[Foundation-l] Wikimania and the Muhammad pix

Mark Williamson node.ue at gmail.com
Sun Feb 24 14:32:24 UTC 2008

But is it a piece of cloth to those who burn it?

I personally don't exactly disagree with burning the American flag. I
am not the most patriotic American in the world. But I do think that
the intention of someone who is desecrating something "sacred" is very

For example, the teacher in the Sudan who named a teddy bear Mohammed.
Do you really think she meant to insult the Prophet (PBUH)? I don't. I
think that is totally ridiculous.

However, the people who drew (some of the) Jyllands-Posten cartoons
meant to insult Islam in some way, although as I understand it, they
were intended more as an exercise in free speech than as an insult in
and of itself.


On 21/02/2008, Ray Saintonge <saintonge at telus.net> wrote:
> David Gerard wrote:
>  > On 20/02/2008, teun spaans <teun.spaans at gmail.com> wrote:
>  >
>  >>  "increase its educational value, null."
>  >> May i disagree on this point? They at least show, i suppose, as some of the
>  >>  illustrations on the Muhammed articles are some centuries old, that the
>  >>  opinion on this subject has varied over the centuries.
>  >>
>  > Indeed. I was unaware, until the present discussion, just how widely
>  > this viewpoint - that images of Muhammad are verboten in all
>  > circumstances - is in fact highly disputed.
> While it may not be educationally necessary in a literate society, in a
>  pre-literate society representational images can be very powerful.  In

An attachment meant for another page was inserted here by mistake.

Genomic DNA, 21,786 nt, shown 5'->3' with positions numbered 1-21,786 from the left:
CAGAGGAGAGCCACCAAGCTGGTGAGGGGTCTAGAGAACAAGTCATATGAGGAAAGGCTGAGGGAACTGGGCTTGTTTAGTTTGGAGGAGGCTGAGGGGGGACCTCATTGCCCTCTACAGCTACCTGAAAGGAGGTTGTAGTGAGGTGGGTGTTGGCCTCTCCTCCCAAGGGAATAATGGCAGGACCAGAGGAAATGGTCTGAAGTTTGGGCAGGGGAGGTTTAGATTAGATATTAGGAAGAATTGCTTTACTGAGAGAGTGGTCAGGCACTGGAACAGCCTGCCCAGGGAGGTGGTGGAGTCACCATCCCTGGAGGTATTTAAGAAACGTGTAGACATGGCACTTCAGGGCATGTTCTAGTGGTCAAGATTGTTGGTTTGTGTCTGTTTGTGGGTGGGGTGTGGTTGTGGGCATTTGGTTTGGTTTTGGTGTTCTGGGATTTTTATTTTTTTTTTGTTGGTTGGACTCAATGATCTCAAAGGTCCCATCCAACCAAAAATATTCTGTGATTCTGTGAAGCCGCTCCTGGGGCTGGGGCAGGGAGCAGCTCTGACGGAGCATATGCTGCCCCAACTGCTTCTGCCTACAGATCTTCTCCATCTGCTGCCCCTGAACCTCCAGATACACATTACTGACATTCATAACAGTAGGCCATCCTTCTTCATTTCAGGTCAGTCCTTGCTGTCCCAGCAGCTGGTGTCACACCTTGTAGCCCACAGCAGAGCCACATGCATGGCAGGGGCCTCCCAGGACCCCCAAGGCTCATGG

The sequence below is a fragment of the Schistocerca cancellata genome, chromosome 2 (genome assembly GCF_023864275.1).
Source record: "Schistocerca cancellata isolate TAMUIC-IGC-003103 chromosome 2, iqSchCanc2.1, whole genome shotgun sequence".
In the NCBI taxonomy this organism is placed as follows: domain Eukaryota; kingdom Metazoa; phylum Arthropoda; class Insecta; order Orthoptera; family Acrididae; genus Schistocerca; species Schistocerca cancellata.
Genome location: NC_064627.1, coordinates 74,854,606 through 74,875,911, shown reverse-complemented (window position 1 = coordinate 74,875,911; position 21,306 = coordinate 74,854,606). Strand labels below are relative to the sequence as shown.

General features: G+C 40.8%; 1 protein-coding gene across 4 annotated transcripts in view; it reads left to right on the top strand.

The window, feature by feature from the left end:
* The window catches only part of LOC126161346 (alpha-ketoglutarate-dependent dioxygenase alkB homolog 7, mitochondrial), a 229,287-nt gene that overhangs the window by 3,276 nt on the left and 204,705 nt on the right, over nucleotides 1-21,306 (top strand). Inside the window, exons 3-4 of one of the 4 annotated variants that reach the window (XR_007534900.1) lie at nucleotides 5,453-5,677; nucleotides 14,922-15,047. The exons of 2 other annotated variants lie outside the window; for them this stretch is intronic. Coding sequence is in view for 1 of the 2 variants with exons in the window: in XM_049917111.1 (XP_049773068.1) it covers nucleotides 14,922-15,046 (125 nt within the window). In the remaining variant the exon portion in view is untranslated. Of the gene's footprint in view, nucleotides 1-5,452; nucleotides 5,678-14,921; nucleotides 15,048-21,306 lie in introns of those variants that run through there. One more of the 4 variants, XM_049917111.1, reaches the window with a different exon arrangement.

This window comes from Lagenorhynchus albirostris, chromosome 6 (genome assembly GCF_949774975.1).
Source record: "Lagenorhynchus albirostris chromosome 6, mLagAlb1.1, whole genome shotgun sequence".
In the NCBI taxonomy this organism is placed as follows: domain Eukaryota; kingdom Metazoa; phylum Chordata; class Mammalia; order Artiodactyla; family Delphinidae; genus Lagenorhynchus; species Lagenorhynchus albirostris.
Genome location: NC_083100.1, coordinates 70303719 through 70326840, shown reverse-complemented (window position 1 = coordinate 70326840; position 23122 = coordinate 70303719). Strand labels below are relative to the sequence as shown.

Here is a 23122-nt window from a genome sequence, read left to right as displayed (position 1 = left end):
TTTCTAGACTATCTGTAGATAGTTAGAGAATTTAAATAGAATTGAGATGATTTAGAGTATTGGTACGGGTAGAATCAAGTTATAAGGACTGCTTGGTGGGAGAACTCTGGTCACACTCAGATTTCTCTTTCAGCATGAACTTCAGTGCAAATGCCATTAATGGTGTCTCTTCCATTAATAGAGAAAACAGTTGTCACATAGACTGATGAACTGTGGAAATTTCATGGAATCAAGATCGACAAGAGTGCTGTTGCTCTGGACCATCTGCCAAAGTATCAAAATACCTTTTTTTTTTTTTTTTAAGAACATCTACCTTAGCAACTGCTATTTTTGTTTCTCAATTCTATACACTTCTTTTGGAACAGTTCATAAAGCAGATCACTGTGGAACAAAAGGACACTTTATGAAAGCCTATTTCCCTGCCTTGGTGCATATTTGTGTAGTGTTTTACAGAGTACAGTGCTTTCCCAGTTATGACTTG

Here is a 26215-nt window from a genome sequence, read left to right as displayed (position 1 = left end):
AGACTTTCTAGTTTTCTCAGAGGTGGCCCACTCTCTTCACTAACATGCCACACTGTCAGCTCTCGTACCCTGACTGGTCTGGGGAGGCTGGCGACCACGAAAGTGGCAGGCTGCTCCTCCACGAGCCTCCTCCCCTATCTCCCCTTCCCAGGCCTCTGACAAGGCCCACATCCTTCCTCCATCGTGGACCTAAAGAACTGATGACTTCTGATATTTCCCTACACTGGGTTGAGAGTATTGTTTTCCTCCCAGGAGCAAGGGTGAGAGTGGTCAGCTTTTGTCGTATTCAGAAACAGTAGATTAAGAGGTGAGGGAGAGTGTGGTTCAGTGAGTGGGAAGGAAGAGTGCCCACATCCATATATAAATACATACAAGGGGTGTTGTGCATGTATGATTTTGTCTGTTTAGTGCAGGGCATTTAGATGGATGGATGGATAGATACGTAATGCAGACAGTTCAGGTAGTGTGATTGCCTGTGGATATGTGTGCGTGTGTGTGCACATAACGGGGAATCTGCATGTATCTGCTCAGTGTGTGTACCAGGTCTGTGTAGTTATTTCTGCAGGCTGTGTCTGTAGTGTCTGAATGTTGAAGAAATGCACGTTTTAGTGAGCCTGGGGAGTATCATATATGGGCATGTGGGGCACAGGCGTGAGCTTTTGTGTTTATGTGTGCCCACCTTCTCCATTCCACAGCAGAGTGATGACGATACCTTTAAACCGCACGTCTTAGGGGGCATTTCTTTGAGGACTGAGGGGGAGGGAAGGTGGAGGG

>  illustrating some activity of Muhammed some representation of that
>  activity can be a powerful educational tool for those who cannot read.
>  Unfortunately, the power of abstraction comes from reading.  The Qur'an
>  certainly speaks of Muhammed, and thus creates pictures of him in
>  words.  Logical consistency would suggest the absurdity that these word
>  pictures should also be forbidden.  Abstract reasoning allows readers to
>  understand that any representations of Muhammed or Jesus are not based
>  on original photographs.
>  We cannot underestimate the power of images, symbols and myths as
>  entities in their own right.  These powers make no scientific sense at
>  all, but that does not diminish their influence.  Many Americans can be
>  very upset when they see their flag being abused, yet to the strictly
>  logical mind it is just a piece of cloth.
>  Ec
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